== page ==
By Allison Ryan
bi3, a funding initiative to transform health for all people in Greater Cincinnati announced today it is awarding $6.5 million in grants to four Black women-led local nonprofit organizations to accelerate health equity. Funding will strengthen efforts to reduce infant mortality, improve birth outcomes for Black families and address social barriers to better health.
“bi3 is leading the way to a day when every person has a fair and just opportunity to achieve their best health,” said Kiana Trabue, Vice President of Strategic Partnerships of bi3. “Funders have historically underinvested in Black-led organizations, creating and maintaining gaps in racial assets which negatively impact the community’s ability to achieve health equity. bi3 has intentionally increased our investment in Black-led organizations to build solutions with communities to improve health outcomes.”
bi3 grants include:
$3.3 million to Cradle Cincinnati: Black babies are dying at three times the rate of White babies in our community. The bi3 grant builds upon its existing $4.9 million investment in Cradle Cincinnati to reduce infant mortality and ensure equitable birth outcomes for all. This three-year grant will support more than 1,500 Black women of childbearing age through the supportive community of Queens Village, expanding doula services and championing policies to support pregnant people and families.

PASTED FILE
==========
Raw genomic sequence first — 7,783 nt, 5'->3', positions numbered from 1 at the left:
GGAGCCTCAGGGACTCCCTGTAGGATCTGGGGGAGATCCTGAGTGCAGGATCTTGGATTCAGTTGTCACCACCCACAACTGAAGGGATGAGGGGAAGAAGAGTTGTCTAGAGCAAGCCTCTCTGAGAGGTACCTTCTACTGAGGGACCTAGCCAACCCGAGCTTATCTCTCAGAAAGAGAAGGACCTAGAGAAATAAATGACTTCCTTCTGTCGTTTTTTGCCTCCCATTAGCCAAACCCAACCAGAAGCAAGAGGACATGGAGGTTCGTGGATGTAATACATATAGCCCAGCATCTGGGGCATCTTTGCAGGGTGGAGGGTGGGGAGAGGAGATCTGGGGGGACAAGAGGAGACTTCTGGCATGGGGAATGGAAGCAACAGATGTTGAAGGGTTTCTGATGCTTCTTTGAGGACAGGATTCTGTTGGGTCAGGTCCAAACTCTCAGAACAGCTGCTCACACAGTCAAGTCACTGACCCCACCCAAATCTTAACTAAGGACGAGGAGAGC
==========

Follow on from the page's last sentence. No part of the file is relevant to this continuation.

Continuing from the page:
$1.5 million to Urban League of Greater Southwestern Ohio: There is a strong correlation between health and wealth. Ohioans of color are more likely to encounter barriers to employment and wage growth, resulting in incomes for Black and Hispanic/Latino Ohioans that are less than two-thirds the incomes of White Ohioans. The three-year bi3 grant will expand efforts at Urban League to partner with Black-led community organizations to advance employment opportunities, financial stability,
social equality, and leadership. Programs will include workforce training for livable wage jobs, expanding access to health insurance, mental healthcare and diverse providers, and activation of a Black caregiver advocate network.
$1.5 million to YWCA Greater Cincinnati: Ohio Department of Health data shows Black and Brown women in Ohio are statistically more likely to endure health disparities. Fundingwill accelerate YWCA’s position as a leader in a regional initiative to close gaps in health equity by developing advocacy goals and objectives with community stakeholders. With bi3’s support, YWCA will launch a path to system-level change for the health and safety of women and children in Southwest Ohio. The three-year grant will sustain YWCA trauma-informed domestic violence shelters and housing programs. It will also expand racial equity training and establish partnerships to advocate for policy change.
$200,000 Me & She Doula Services: Doulas improve birth outcomes, especially for Women of Color. bi3 will support expanded access to doulas through a three-year grant. Me & She Doula will offer free and reduced-cost services and classes, offering pregnancy, postpartum and parenting support groups, addressing the concerns of Black women and connecting them with the resources they need. The goal is to improve the health outcomes of Black moms and babies.